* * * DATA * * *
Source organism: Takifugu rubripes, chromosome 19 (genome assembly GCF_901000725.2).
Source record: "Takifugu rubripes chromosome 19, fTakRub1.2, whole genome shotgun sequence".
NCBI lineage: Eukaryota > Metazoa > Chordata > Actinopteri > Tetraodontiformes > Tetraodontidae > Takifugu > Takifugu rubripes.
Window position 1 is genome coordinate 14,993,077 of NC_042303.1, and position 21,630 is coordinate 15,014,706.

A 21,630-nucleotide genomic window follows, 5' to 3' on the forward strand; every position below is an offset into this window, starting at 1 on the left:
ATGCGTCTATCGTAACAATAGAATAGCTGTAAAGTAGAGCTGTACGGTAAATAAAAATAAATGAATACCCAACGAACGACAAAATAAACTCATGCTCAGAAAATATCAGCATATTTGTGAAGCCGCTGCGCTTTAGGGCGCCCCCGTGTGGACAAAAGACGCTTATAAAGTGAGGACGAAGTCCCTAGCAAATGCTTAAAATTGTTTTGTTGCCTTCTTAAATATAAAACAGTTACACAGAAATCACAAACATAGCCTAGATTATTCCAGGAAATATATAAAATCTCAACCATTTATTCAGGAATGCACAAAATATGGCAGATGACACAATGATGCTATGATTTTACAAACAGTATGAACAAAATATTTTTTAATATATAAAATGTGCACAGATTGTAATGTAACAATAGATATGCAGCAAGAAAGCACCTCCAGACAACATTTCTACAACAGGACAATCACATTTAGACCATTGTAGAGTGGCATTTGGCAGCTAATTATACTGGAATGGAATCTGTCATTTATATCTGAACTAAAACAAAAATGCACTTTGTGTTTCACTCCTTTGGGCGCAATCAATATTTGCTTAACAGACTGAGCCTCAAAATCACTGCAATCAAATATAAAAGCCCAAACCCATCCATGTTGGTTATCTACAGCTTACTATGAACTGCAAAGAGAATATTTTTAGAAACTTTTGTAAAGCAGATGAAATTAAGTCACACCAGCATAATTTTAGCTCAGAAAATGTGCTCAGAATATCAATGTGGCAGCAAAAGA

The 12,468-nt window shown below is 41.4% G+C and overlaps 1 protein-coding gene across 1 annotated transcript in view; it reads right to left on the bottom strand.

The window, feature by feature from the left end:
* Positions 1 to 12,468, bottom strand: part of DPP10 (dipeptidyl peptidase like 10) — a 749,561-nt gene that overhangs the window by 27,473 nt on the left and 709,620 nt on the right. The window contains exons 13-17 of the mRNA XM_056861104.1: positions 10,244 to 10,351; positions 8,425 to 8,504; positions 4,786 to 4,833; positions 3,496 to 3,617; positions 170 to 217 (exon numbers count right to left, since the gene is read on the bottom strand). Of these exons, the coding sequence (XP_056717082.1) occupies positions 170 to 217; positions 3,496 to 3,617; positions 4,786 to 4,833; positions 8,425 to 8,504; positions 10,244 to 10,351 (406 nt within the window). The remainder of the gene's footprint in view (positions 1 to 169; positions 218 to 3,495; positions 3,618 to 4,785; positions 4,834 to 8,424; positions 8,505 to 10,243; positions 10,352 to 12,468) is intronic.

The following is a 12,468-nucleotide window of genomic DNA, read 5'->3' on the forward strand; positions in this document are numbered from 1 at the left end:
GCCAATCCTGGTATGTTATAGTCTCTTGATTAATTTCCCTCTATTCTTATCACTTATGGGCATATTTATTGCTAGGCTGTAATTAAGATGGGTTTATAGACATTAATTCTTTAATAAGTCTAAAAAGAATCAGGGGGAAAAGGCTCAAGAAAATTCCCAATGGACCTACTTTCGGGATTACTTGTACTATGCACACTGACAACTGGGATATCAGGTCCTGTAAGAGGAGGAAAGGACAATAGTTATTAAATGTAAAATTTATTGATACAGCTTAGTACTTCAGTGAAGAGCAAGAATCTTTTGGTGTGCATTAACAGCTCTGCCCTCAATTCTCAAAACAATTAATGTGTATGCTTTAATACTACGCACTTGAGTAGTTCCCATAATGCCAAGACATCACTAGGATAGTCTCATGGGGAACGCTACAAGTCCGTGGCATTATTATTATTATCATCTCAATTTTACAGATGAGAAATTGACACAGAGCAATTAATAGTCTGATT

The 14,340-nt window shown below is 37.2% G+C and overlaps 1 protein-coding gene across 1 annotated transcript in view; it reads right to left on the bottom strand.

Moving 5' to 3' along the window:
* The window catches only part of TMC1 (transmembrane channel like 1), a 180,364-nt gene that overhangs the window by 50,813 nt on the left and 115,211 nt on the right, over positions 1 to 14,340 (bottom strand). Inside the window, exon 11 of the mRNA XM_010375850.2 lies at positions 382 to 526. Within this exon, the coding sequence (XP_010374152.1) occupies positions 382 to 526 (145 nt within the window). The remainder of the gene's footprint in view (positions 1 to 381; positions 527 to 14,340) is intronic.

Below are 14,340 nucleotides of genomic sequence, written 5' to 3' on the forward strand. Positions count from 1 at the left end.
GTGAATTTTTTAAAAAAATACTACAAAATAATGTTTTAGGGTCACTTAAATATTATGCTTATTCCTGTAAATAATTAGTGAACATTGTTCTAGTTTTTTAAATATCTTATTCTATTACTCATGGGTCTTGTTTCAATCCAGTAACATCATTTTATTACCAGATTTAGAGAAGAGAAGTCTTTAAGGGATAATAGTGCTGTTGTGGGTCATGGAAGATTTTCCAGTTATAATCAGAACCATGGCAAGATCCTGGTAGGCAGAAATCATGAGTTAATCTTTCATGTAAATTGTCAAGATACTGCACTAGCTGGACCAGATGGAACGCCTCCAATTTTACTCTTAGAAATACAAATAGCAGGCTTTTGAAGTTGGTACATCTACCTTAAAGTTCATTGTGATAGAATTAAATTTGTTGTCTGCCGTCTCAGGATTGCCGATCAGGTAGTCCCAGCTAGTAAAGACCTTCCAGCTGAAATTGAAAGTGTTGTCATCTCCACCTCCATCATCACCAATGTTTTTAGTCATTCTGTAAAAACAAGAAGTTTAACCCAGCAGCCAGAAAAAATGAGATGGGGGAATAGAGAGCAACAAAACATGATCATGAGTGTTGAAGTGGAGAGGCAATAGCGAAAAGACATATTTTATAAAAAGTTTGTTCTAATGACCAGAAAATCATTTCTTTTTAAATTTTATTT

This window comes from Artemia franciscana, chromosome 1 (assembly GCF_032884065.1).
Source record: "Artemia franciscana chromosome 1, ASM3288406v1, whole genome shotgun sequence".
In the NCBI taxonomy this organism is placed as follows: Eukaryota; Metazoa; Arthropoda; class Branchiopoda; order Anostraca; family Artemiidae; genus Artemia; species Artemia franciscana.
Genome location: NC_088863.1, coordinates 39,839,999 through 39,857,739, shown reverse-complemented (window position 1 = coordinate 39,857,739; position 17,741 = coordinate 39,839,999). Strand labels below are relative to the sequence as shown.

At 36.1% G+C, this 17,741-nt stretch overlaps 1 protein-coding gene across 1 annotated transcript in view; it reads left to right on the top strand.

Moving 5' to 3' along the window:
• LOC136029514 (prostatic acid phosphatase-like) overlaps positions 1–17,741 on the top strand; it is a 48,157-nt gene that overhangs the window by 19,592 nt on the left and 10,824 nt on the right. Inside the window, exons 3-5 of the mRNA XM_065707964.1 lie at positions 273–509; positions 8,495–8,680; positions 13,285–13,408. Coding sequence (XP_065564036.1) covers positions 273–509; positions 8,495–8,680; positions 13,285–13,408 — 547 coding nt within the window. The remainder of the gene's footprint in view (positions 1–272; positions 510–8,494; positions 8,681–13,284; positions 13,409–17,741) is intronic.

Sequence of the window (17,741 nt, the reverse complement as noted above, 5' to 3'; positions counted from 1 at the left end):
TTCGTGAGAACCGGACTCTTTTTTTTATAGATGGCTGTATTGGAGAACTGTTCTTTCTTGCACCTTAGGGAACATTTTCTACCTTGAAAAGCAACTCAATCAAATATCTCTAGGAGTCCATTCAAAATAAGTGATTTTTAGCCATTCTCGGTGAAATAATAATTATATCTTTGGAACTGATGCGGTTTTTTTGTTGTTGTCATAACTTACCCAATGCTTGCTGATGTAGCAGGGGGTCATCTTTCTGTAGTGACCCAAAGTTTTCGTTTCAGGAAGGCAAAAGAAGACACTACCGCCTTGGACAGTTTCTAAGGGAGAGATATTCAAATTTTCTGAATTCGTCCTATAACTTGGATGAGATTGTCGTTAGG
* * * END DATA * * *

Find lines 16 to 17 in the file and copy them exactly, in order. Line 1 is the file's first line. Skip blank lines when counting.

GTGAATTTTTTAAAAAAATACTACAAAATAATGTTTTAGGGTCACTTAAATATTATGCTTATTCCTGTAAATAATTAGTGAACATTGTTCTAGTTTTTTAAATATCTTATTCTATTACTCATGGGTCTTGTTTCAATCCAGTAACATCATTTTATTACCAGATTTAGAGAAGAGAAGTCTTTAAGGGATAATAGTGCTGTTGTGGGTCATGGAAGATTTTCCAGTTATAATCAGAACCATGGCAAGATCCTGGTAGGCAGAAATCATGAGTTAATCTTTCATGTAAATTGTCAAGATACTGCACTAGCTGGACCAGATGGAACGCCTCCAATTTTACTCTTAGAAATACAAATAGCAGGCTTTTGAAGTTGGTACATCTACCTTAAAGTTCATTGTGATAGAATTAAATTTGTTGTCTGCCGTCTCAGGATTGCCGATCAGGTAGTCCCAGCTAGTAAAGACCTTCCAGCTGAAATTGAAAGTGTTGTCATCTCCACCTCCATCATCACCAATGTTTTTAGTCATTCTGTAAAAACAAGAAGTTTAACCCAGCAGCCAGAAAAAATGAGATGGGGGAATAGAGAGCAACAAAACATGATCATGAGTGTTGAAGTGGAGAGGCAATAGCGAAAAGACATATTTTATAAAAAGTTTGTTCTAATGACCAGAAAATCATTTCTTTTTAAATTTTATTT

This window comes from Artemia franciscana, chromosome 1 (assembly GCF_032884065.1).